June 12, 2019
On the art of writing glorious prose.
“Our State of the Industry Report shows that since we began measuring in 2014 there has been a 6 percent increase in people of color in the field. There is still a long way to go but progress in Minneapolis is being made.”
It does every day. I believe teaching is the best training ground for leadership. You aren’t paying anyone to do the work; you must inspire and set clear expectations and build community and try to make it fun. Those are all the skills I use every day as a leader of a nonprofit. I am always juggling many priorities.
Hmm … some days. But no. It is the hardest job in the world. It can be physically and mentally exhausting. And, when your day ends planning and grading begin. And, all of that is true; but it is the most wonderful profession and one that provides incredible satisfaction.
In 2009. I was hired to be the very first program director.
My first teaching role was in Tokyo. It was a small international school. My colleagues were from all over the world. I learned that my training was not the only way to teach. It was a wonderful opportunity to open my mind, learn from others and concentrate on the mechanics of running a strong classroom, where each learner was supported to make mistakes, feel confused and then hopefully see their own growth.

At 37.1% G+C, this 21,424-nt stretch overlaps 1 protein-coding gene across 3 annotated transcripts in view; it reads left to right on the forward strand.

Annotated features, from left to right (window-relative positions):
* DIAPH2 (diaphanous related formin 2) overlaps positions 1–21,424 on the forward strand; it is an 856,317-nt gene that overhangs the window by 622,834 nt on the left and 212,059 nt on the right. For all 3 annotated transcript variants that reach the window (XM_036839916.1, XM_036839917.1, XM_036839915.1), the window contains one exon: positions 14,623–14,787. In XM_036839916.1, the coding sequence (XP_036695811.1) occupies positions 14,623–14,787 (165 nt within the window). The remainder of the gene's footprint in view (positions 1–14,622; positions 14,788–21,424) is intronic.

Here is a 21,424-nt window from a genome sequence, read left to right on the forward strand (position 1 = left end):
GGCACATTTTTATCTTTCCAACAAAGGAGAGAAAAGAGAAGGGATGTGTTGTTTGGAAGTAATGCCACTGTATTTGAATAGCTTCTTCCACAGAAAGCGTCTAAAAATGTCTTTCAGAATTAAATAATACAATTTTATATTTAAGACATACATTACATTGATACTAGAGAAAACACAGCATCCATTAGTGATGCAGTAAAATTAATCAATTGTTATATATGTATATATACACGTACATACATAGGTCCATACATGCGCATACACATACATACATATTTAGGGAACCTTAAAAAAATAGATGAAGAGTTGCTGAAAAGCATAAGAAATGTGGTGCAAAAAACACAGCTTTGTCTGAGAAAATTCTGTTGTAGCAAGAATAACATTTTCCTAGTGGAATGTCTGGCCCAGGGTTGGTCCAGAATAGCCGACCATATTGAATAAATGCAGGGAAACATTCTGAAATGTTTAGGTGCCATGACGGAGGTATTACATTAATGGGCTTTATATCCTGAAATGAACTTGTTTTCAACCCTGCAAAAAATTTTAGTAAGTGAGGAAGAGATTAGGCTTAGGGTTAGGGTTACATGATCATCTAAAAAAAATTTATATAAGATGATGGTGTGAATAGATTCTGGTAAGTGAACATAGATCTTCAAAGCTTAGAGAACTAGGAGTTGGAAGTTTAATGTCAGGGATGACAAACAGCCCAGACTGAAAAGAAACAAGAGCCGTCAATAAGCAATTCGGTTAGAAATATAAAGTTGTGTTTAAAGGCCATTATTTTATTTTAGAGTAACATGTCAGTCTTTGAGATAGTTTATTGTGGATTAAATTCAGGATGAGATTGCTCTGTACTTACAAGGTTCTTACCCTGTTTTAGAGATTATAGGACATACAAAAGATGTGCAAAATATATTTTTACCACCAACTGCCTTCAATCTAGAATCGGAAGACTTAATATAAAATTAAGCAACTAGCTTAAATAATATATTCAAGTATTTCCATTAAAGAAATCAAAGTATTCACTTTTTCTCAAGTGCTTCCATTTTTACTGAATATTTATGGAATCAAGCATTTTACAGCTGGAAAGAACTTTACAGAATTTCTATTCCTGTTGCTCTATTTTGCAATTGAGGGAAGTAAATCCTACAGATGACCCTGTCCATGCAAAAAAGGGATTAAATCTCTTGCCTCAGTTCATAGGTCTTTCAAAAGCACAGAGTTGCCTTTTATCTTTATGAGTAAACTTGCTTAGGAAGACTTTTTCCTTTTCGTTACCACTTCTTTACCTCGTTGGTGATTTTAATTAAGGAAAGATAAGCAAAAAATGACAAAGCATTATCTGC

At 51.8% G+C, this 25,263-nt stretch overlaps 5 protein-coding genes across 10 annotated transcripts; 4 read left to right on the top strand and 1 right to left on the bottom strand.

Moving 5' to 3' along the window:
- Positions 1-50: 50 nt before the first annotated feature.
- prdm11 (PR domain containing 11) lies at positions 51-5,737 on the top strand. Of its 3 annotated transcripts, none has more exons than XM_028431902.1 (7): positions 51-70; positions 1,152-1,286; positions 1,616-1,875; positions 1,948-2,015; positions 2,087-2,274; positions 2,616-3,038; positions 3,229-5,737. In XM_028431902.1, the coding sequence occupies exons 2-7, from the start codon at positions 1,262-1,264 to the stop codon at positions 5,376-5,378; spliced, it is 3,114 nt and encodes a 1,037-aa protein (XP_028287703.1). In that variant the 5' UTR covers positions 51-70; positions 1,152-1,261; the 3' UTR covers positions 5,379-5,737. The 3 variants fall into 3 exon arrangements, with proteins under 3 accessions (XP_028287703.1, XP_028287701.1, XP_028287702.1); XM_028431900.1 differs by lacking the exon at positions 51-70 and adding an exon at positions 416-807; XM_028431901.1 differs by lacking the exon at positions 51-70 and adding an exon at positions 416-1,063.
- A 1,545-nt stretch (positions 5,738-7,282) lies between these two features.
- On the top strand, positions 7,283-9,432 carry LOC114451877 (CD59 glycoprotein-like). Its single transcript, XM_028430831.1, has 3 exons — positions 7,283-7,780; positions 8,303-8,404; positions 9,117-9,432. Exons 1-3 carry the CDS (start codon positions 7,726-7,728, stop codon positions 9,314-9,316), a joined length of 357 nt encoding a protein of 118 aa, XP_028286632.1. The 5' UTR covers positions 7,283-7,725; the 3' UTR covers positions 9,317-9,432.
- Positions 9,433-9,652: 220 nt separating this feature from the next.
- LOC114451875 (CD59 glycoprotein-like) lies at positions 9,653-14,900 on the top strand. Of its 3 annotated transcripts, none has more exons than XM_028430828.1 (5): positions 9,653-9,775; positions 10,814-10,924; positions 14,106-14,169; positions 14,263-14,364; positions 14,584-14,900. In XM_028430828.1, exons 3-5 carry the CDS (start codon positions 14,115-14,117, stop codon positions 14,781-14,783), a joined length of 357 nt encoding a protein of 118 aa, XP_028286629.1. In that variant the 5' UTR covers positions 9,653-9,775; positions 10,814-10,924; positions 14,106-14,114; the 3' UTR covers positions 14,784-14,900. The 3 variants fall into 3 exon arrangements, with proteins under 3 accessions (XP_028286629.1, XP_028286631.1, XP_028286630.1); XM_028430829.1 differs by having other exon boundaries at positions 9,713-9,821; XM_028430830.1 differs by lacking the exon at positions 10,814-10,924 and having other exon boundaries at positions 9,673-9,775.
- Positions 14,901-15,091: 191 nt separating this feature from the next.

On one visit to my dad, who lived in New Mexico, I recall looking out the window as we drove along at a big old ranch with horses. I had a snapshot of me being a professional tennis player and owning a ranch. It is such a vivid memory and makes me laugh since I never really played tennis but loved to watch it with my grandpa. I did not have a dream job. I don’t think I knew what was out there. I think that is one of the reasons I love The BrandLab so much. It shows young people about creative jobs they probably have never heard of.
It is everything.
In 2009 we had one classroom in one city serving less than 30 kids. Today we are in two markets, poised for three by the end of 2020, with more than 100 young people in paid internships placed every summer. Best of all students from our earliest cohorts are landing jobs in the field. Our State of the Industry Report shows that since we began measuring in 2014 there has been a 6 percent increase in people of color in the field. There is still a long way to go, but progress in Minneapolis is being made.
I receive emails frequently about the success our young people are having. They are graduating from college, earning scholarships, having more confidence. It’s why I keep doing what I do.
Lean into a generous spirit.
Growth and impact. We must serve more students and place more of our alumni in jobs.